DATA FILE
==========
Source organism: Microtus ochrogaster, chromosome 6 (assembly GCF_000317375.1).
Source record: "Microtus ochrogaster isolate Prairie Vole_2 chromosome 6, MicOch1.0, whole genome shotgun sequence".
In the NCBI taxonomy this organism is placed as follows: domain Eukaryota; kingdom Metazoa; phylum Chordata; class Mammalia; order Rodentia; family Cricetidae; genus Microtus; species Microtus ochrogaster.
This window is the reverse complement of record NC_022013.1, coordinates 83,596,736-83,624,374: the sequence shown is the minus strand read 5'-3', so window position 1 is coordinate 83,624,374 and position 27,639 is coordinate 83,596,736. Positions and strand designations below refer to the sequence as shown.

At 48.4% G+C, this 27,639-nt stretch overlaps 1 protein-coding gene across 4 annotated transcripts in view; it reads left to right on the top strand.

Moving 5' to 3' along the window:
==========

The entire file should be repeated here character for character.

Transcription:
Source organism: Microtus ochrogaster, chromosome 6 (assembly GCF_000317375.1).
Source record: "Microtus ochrogaster isolate Prairie Vole_2 chromosome 6, MicOch1.0, whole genome shotgun sequence".
In the NCBI taxonomy this organism is placed as follows: domain Eukaryota; kingdom Metazoa; phylum Chordata; class Mammalia; order Rodentia; family Cricetidae; genus Microtus; species Microtus ochrogaster.
This window is the reverse complement of record NC_022013.1, coordinates 83,596,736-83,624,374: the sequence shown is the minus strand read 5'-3', so window position 1 is coordinate 83,624,374 and position 27,639 is coordinate 83,596,736. Positions and strand designations below refer to the sequence as shown.

At 48.4% G+C, this 27,639-nt stretch overlaps 1 protein-coding gene across 4 annotated transcripts in view; it reads left to right on the top strand.

Moving 5' to 3' along the window: